Tuesday 24 February 2015

Diagnosing iSCSI connection between Server 2012 inittiaor and a Server 2012 target server

For this lab we will assume that there are two Server 2012 boxes, configured on an isolated network of Server 1 will be and server 2 will be

We will firstly install Wireshark for this process and then start capturing packets on the appropriate interface.

We start by launching the "iSCSI inittiator" on the client and going to:
Discovery > Discover Portal > Enter the IP address of the ISCSI target > Advanced > Select the local adapter > Select the initiator IP > OK and accept.

Now go to the targets tab and click refresh.

We can then stop our packet capture and then type the following in the Wireshark filter: "iscsi":

You should (if performed correctly) see a series of iSCSI packets (you might see different sessions as well) - choose one - right hand click on "Login Command" and select "Follow TCP Stream" - close down the "Follow TCP Stream" dialog box and your filter should be set to something like "tcp.stream eq X".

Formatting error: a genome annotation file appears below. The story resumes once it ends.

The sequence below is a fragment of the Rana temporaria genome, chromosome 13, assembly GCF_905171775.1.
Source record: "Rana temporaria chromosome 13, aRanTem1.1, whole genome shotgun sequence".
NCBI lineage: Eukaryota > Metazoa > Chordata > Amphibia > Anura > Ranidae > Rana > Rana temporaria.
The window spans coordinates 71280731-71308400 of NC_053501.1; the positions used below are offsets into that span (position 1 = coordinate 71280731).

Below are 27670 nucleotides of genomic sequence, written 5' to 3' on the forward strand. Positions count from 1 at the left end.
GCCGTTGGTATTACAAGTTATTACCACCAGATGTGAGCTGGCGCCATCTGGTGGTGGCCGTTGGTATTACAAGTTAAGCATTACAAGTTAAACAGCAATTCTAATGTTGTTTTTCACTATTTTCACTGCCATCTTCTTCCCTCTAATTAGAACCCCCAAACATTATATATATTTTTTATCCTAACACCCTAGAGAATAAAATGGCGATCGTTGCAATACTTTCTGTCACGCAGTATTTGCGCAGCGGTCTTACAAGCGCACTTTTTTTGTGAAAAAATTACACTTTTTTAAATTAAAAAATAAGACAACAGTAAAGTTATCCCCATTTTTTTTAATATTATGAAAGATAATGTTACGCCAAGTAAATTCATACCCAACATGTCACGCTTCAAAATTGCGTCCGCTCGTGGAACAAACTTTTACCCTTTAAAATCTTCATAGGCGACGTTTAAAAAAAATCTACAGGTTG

You should now see the TCP negotiation and the first iSCSI command called "Login Command" - I will now go briefly through the process flow of the iSCSI discovery in accordance with the stream below:

Login Command (0x03): This is the initial step of the discovery - as the title suggests the iSCSI initiator is attempting to access the iSCSI target - in my case no authentication is being applied so we can connect anonomously.

Login Responce (0x23): Returns whether or not the initiator is authenticated.

Text Command (0x04): The initiator then uses the "Text Command" to send the query "SendTargets=All" - which simply asks for all available targets for the initiator (this is also where the authorization takes place on the target server.)

Text Response (0x24): The target server then returns all available target servers.

Logout Command (0x06): The client requests to logout from the target server.

Logout Reponse (0x26): The target server confirms the logout process to the initiator.


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